Western Price Survey / Archives
March 10, 2000
While the trading week ended up with prices at Western hubs falling into standard striations, how they got there was not at all predictable. Once again, there were few real market drivers this week and prices rose and fell in different regions without a strong sense of unity.
Rains continued to hit Northern California, helping add to rising reservoir levels and mountain snowpack. An unexpected high pressure zone midweek pushed the storm into the Pacific Northwest, but hydroelectric managers there still appear concerned about long-term water supplies.
Buying trends signaled an increase in south-to-north flows on transmission lines as Northwest buyers found it economical to make deals at the California/Oregon Border and import energy rather than use their precious water for generation.
In the Northwest there was not much difference between day and nighttime pricing, especially late in the week when peak energy fell to 26.5 mills/KWh from the week's high of about 29 mills/KWh.
Off-peak energy had been strong in the 25 mills to 26 mills band all week.
Bonneville Power Administration seemed to be reducing its posted prices for surplus energy earlier in the week, but then sensed that California border prices allowed for a boost back to the 28 mills and 29 mills/KWh level. Off-peak energy was 26.5 for Northwest deliveries and 27 mills at COB.
COB transactions took a boost on Tuesday to 33 mills, but reversed course later-dropping to 29 mills and 30 mills by Thursday. Off-peak mimicked the Mid-Columbia price at 26 mills/KWh before trailing to a price closer to that set by the California Power Exchange.
Cal-PX clearing prices also rose and fell, but in the tight 30 mills to 32.3 mills/KWh range. Off-peak power hit as high as 25.8 for Tuesday but dropped to 22 mills before ending the week at 22.8 mils/KWh.
There was little or no transmission congestion reported, but that may change next week with Intertie curtailments.
The DC Intertie will restrict north-to-south flows to 1900 MW from March 13 through March 19. Over next weekend, the AC line will drop to just 600 MW while BPA conducts facilities tests. Traders predicted little market impact, unless Northwest waters really begin to rise and the resulting energy gets trapped in the region because of transmission constraints. That would depress prices in the North.
Although the Palo Verde and Four Corners markets were isolated from the dynamics of California and the Northwest, prices responded to other factors. One scheduler blamed "euphoria" of high summer period futures prices for driving Palo Verde up to 33 mills/KWh late on Wednesday. Since there was nothing to sustain that price, there was a quick -turnaround to the 28.5 to 30 mills/KWh level by Thursday.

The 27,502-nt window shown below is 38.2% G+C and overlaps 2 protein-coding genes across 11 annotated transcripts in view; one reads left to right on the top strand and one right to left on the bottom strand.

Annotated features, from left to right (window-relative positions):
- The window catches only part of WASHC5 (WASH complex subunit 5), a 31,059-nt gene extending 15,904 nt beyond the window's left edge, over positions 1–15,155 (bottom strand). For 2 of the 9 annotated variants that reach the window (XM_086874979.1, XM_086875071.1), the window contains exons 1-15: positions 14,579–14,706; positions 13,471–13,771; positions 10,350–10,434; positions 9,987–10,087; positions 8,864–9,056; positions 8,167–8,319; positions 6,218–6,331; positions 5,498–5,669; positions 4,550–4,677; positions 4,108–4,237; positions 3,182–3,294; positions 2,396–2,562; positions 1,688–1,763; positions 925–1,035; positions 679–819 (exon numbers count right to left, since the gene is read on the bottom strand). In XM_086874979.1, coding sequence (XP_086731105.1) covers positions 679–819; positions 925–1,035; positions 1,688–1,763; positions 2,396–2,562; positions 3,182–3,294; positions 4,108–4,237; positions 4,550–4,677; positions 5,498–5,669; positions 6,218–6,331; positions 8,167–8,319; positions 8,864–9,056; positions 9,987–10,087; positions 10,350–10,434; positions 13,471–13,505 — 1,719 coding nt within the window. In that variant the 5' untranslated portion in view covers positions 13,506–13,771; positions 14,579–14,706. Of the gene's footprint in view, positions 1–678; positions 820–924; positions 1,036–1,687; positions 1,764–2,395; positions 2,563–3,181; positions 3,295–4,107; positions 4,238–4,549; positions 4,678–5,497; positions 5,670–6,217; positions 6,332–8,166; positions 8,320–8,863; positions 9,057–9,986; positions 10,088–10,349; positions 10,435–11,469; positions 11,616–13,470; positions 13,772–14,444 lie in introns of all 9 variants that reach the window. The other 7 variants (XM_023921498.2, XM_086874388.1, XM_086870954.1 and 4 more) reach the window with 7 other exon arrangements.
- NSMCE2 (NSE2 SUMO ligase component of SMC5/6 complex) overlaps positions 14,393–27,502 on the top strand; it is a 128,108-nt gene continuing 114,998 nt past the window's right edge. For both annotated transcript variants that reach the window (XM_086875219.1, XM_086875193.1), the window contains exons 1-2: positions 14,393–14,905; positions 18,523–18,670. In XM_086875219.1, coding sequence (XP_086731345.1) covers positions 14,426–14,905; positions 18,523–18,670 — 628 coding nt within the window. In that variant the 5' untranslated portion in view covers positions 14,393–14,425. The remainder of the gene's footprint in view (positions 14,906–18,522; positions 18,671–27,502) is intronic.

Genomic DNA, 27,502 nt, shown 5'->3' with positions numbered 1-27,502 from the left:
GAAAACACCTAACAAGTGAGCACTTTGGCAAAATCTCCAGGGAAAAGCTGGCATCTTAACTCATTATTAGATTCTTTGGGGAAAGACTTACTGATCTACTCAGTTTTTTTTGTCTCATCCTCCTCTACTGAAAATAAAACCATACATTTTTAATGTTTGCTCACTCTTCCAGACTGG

Rains in the Southwest did not add to utility loads, and off-peak prices slipped to the 22 mills to 23 mills/KWh level.
There were few outages of note, expect for another steam leak at San Juan No. 3 that could keep the facility off-line until Saturday.
Cold weather appeared to hit Calgary, driving loads and prices higher on the Alberta Power Pool. peak energy spiked to 151 mills/KWh for a few hours Thursday and off-peak hours featured unusually high price support at 40 mills/KWh [Arthur O'Donnell].
Erosion besets gas market
The general trend for gas markets was downhill this week, until the very late trades on Thursday when NYMEX futures jumped about $0.10/MMBtu. There was not a direct impact on daily spot prices, but traders anticipated an echo to reverberate through the market for next week's deliveries.
Though prices were relatively high earlier in the week-with the Southern California Border price hiking to $2.92/MMBtu and Southwest basins crossing into the $2.70/MMBtu bracket, things dropped off significantly Thursday with healthy spreads between price points.
Topock settled at $2.76, Permian was $2.58 and San Juan closed at $2.48/MMBtu. While the west was mild, colder weather was anticipated in the Midwest and that could drive Texas prices higher, traders said
It was chillier in Northern California, but not so cold that prices moved any higher than where they have been.
San Francisco CityGate prices hit the$3.00 plateau much of the week, as gas power plants provided backup for morning and evening peak periods. That hub slipped to $2.93 to $2.95, however.
The Alberta index hovered at $(C)3.50 most of the week before dropping to $3.43 at the close Thursday [A. O'D.].
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